6. Cayenne S 957 V8 Crankshaft Position Sensor Replacement DIY About 3 weeks back I started getting a CEL with a Code 0335 Crankshaft Position Sensor "A" Circuit. Upper Limit Exceeded. After clearing the code it kept coming back within a day or two and the car stalled on two occasions. Based on research on the forums, this seemed very much in line with sensor failures on 955's and a DIY existed for these model years, but not the 957. My 957 now has around 120k miles, and the engine runs incredibly well, aside from this one recent anomaly. I ordered a replacement sensor, from Pelican Parts which arrived the next day (very impressive service) :lowdown: thanks Pelican Crankshaft Sensor Brand: Bosch Note: Engine Type: 4.8L 4806cc V8 (3.78x3.27; 96.0x83.0) (2008 Porsche Cayenne S Sport Utility) Part #: 0-261-210-292-INT As there was no info available on this DIY for a 957 so I'm hoping the following will help others get this done easily when needed, and in particular so you can save the 2 hours extra it took me to figure out where and how everything was located, as well as how to get to it. Which I did while I was waiting for the new part to arrive However once that research was done, the actual job of replacing the sensor took about 45 minutes. The main challenge is that the connector is difficult to access as it is behind and below the fuel pump on the right hand side as you face the front of the car. Even with an inspection scope it was difficult to locate. It was only once I looked from under the car that I could see where it was located. Also the connector plug is attached to a rectangular section of plastic tubing/conduit on the wiring harness, by a clip which is very rigid. After multiple attempts to release this clip it broke off. I think give the location it gets very hot and over the years becomes brittle. You should remove the engine compartment trim at the rear of the engine for better access. I also borrowed a few pics of an engine on the web to mark the location: I also found that removing the harness from the engine made it easier to get my hands around the connector to get the two ends separated. Once you have the old sensor disconnected, attach the new one and and tape the end of the new sensor tip with some painters tape just for protection and slowly lower it down into the engine compartment. It will end up either side of the primary cat where it is easily accessible from below. Also let the old sensor cable drop into the engine bay as you will then extract it from below. Now move to underneath the vehicle. I only needed to jack up the front left of the vehicle (jack stand + jack for extra safety). No wheels need to be removed. Do not jack up the car before dealing with the connector at the top of the engine bay as it will make it difficult to reach. Between the connector and the sensor, the cable is secured at 3 locations. See pictures below. The cable is pretty easy to remove and secure from below the vehicle and it can be seen and accessed without removing any of the under trays (depending on your level of flexibility). The lowest retaining clip is a push in type retaining clip where you simply press the cable into the tensioned clip. The two upper retaining clips are circular in shape and hinge open and closed. With a built of gentle persuasion you can pull them open and the cable comes out easily. I could not get the uppermost one in the pics but it is similar to the 2nd one shown in the pics. The sensor is held in place with a single torx T5 screw. Once you have the old sensor off you can pull it out and put it aside and attach the new one. I suggest attaching the sensor first and the attaching the cable to the retaining clips. Very rewarding and inexpensive fix, and everything is back to normal. No more codes and the car runs beautifully! Author EMC2 Category Cayenne (9PA, 9PA1) - Common Fixes and Repairs Submitted 07/15/2016 07:28 PM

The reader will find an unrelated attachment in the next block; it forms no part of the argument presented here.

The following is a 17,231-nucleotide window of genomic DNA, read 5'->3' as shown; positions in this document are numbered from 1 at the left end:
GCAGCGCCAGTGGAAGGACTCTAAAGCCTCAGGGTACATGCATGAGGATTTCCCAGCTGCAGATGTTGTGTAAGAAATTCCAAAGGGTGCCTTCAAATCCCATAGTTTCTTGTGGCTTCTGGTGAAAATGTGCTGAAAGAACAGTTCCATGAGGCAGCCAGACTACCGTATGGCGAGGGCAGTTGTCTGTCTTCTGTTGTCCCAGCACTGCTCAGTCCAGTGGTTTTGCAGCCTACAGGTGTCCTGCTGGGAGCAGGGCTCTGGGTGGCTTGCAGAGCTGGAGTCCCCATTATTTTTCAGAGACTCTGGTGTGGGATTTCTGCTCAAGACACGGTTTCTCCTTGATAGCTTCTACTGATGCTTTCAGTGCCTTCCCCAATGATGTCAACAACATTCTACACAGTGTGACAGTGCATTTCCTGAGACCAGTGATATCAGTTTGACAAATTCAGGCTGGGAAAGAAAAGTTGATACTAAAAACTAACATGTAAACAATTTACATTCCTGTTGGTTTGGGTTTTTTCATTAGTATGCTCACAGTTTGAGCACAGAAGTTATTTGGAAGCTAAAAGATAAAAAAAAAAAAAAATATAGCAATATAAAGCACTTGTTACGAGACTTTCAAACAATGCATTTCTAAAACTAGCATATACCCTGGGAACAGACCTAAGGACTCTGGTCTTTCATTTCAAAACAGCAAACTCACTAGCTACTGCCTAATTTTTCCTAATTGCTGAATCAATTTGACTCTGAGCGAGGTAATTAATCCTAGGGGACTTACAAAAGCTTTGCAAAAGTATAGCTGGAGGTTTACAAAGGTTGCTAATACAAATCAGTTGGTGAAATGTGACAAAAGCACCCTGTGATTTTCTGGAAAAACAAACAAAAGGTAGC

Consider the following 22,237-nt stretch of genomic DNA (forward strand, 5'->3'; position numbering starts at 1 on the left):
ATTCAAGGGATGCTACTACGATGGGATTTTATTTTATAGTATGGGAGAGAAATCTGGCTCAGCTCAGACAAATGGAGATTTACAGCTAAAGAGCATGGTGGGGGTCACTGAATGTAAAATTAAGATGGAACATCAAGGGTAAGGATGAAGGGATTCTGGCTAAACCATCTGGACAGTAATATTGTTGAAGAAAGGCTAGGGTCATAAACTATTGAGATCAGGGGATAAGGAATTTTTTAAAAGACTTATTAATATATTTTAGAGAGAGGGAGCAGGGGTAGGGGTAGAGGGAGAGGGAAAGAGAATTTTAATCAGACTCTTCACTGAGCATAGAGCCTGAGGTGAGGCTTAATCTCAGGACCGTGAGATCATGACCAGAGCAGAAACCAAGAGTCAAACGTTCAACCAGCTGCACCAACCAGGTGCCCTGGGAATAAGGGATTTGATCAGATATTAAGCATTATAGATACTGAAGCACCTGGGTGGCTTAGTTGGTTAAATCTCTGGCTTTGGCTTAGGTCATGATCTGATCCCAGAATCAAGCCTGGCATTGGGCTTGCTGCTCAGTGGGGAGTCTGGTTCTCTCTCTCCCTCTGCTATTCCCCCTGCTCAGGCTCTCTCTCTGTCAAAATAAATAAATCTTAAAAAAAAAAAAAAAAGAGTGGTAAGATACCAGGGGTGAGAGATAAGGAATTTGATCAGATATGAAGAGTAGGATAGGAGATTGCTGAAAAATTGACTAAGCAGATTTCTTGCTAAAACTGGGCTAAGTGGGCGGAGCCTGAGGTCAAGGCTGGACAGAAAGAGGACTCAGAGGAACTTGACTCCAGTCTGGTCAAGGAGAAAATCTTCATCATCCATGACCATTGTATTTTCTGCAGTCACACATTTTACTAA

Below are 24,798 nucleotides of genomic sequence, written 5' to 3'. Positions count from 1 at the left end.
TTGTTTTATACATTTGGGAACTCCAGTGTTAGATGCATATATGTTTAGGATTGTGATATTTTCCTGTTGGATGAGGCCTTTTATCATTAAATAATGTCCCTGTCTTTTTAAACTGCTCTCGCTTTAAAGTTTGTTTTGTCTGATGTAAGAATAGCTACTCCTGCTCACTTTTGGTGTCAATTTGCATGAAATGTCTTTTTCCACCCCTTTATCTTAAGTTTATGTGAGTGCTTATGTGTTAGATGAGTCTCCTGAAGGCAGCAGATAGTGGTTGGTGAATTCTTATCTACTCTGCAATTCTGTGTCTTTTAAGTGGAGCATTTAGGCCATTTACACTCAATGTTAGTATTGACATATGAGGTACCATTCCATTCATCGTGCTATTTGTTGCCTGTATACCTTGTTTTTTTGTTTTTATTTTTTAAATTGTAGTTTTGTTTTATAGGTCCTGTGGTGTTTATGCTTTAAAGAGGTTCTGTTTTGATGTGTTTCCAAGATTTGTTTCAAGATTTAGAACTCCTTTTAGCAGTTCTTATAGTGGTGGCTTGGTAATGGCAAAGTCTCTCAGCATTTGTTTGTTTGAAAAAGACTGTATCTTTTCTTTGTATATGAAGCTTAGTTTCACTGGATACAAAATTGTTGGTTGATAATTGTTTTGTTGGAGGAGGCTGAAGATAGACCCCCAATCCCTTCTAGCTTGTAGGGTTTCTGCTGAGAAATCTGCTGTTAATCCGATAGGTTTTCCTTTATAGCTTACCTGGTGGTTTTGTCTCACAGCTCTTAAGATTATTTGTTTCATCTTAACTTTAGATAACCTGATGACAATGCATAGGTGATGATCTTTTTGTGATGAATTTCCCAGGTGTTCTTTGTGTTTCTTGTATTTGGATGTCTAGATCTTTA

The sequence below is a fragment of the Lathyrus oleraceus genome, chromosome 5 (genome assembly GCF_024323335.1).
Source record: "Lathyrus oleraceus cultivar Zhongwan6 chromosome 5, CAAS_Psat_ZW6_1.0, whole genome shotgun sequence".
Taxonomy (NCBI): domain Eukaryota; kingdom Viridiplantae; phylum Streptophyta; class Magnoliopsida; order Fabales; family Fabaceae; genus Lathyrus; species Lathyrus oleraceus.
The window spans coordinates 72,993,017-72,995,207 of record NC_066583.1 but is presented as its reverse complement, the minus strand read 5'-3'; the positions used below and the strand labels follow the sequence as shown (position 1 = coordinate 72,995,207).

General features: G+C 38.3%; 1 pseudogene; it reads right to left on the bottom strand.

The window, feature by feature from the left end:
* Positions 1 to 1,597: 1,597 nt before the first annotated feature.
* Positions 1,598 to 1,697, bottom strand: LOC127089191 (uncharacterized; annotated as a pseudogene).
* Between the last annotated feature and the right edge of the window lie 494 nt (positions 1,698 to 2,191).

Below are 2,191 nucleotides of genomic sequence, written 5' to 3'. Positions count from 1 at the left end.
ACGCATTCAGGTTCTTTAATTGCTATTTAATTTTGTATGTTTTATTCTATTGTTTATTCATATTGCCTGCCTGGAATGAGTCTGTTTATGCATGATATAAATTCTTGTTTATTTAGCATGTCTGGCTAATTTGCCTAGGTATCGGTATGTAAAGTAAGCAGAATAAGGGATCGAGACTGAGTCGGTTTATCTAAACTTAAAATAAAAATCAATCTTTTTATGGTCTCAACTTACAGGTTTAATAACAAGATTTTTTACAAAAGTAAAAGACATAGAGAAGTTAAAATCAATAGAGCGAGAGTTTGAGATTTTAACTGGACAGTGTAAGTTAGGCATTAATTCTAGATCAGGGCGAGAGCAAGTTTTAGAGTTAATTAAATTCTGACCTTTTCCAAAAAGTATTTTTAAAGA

7. About 3 weeks back I started getting a CEL with a Code 0335 Crankshaft Position Sensor "A" Circuit. Upper Limit Exceeded. After clearing the code it kept coming back within a day or two and the car stalled on two occasions. Based on research on the forums, this seemed very much in line with sensor failures on 955's and a DIY existed for these model years, but not the 957. My 957 now has around 120k miles, and the engine runs incredibly well, aside from this one recent anomaly. I ordered a replacement sensor, from Pelican Parts which arrived the next day (very impressive service) :lowdown: thanks Pelican Crankshaft Sensor Brand: Bosch Note: Engine Type: 4.8L 4806cc V8 (3.78x3.27; 96.0x83.0) (2008 Porsche Cayenne S Sport Utility) Part #: 0-261-210-292-INT As there was no info available on this DIY for a 957 so I'm hoping the following will help others get this done easily when needed, and in particular so you can save the 2 hours extra it took me to figure out where and how everything was located, as well as how to get to it. Which I did while I was waiting for the new part to arrive However once that research was done, the actual job of replacing the sensor took about 45 minutes. The main challenge is that the connector is difficult to access as it is behind and below the fuel pump on the right hand side as you face the front of the car. Even with an inspection scope it was difficult to locate. It was only once I looked from under the car that I could see where it was located. Also the connector plug is attached to a rectangular section of plastic tubing/conduit on the wiring harness, by a clip which is very rigid. After multiple attempts to release this clip it broke off. I think give the location it gets very hot and over the years becomes brittle. You should remove the engine compartment trim at the rear of the engine for better access. I also borrowed a few pics of an engine on the web to mark the location: I also found that removing the harness from the engine made it easier to get my hands around the connector to get the two ends separated. Once you have the old sensor disconnected, attach the new one and and tape the end of the new sensor tip with some painters tape just for protection and slowly lower it down into the engine compartment. It will end up either side of the primary cat where it is easily accessible from below. Also let the old sensor cable drop into the engine bay as you will then extract it from below. Now move to underneath the vehicle. I only needed to jack up the front left of the vehicle (jack stand + jack for extra safety). No wheels need to be removed. Do not jack up the car before dealing with the connector at the top of the engine bay as it will make it difficult to reach. Between the connector and the sensor, the cable is secured at 3 locations. See pictures below. The cable is pretty easy to remove and secure from below the vehicle and it can be seen and accessed without removing any of the under trays (depending on your level of flexibility). The lowest retaining clip is a push in type retaining clip where you simply press the cable into the tensioned clip. The two upper retaining clips are circular in shape and hinge open and closed. With a built of gentle persuasion you can pull them open and the cable comes out easily. I could not get the uppermost one in the pics but it is similar to the 2nd one shown in the pics. The sensor is held in place with a single torx T5 screw. Once you have the old sensor off you can pull it out and put it aside and attach the new one. I suggest attaching the sensor first and the attaching the cable to the retaining clips. Very rewarding and inexpensive fix, and everything is back to normal. No more codes and the car runs beautifully!